3. We need to remove the category of "disciplined congregation" and enjoy the participation of each other in the search for wholeness. Most of the congregations that are currently under discipline are congregations that have studied this issue using the resources available to them. They studied the Word, were open to counsel, and felt led to receive gays and lesbians into their fellowship. It seems strange to me that members of congregations that have spent little or no time studying the issue want conferences to discipline those who have. We should be willing to bless each other even though we find ourselves with different understandings on this issue, for none of us has come to fullness of truth on the topic.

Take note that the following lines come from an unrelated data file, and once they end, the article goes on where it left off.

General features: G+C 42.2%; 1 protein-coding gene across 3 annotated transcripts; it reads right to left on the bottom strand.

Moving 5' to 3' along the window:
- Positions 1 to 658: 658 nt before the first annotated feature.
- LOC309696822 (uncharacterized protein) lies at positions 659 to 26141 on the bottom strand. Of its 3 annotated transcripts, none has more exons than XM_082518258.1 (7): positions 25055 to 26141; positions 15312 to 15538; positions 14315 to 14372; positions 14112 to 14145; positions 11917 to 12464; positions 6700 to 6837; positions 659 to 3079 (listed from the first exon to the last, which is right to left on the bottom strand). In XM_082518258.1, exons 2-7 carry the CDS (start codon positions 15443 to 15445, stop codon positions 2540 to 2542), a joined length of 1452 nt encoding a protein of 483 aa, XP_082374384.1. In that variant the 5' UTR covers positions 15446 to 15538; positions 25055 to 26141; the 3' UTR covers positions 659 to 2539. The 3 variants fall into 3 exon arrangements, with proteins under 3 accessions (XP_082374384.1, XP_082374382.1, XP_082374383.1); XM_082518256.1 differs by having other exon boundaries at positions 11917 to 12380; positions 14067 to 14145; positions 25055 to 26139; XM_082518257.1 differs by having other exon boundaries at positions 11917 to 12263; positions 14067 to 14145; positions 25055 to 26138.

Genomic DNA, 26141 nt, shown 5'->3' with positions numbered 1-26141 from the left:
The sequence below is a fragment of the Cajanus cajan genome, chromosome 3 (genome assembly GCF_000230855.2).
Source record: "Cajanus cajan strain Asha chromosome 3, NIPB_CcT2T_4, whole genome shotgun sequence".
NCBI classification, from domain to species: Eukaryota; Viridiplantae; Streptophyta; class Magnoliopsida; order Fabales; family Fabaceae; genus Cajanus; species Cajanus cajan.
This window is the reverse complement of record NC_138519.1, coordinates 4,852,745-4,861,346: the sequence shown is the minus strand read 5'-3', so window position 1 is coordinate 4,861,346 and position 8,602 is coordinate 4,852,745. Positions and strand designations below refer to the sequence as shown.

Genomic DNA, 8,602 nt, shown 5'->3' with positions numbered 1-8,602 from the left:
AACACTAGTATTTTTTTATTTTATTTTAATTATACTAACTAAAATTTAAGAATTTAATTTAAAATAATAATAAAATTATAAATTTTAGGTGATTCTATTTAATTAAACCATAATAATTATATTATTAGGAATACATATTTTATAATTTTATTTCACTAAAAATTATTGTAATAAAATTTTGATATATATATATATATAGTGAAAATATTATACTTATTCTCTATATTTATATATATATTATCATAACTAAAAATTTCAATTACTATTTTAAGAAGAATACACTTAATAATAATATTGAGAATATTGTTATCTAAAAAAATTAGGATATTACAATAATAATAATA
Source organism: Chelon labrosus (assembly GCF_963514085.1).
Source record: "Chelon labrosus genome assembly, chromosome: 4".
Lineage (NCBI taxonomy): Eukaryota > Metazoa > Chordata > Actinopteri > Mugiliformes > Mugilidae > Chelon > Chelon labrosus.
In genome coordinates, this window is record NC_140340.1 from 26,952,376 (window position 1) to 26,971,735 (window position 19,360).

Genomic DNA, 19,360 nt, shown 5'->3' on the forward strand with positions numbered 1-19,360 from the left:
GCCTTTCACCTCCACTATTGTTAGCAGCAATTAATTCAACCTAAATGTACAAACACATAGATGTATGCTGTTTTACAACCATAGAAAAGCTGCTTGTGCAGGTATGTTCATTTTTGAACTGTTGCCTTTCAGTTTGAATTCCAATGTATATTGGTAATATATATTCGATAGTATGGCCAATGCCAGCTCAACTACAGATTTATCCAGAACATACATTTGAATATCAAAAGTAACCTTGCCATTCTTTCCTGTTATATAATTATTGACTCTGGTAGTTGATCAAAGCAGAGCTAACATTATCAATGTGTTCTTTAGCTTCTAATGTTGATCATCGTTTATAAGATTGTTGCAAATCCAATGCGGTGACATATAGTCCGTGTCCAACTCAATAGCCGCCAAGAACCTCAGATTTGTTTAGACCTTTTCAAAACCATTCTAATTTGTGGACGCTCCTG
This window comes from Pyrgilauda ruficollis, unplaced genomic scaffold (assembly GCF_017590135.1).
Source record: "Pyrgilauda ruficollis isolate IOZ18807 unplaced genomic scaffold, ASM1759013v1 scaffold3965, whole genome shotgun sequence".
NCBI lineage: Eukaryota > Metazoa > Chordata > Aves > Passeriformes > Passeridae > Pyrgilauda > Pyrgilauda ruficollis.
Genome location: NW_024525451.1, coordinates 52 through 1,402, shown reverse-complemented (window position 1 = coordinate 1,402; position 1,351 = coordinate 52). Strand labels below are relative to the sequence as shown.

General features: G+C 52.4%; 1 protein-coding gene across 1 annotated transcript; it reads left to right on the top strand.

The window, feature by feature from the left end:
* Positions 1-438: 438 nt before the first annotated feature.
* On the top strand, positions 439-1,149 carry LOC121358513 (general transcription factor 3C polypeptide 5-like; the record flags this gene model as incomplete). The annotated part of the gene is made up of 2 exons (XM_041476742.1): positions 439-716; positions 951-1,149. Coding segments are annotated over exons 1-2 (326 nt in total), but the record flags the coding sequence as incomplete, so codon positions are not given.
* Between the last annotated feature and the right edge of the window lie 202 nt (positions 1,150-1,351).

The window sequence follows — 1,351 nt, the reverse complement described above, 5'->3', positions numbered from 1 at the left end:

4. We need to credential those who honestly seek to be faithful to the call of God on their lives, even though there is a difference in understanding and conviction. If discerning God's will in the life of the church is an ongoing process, we need all the light that we can get. We included many people in the process of welcoming women into church leadership. We spent much time together processing whether divorced and remarried persons could retain membership in the church. I fail to understand why in our present situation some refuse to offer support to receive gays and lesbians into the church, to extend to them the privilege of serving. Is this an attempt to keep the church pure? Is it a matter of control? Is it homophobia? What is the motivational element behind exclusion?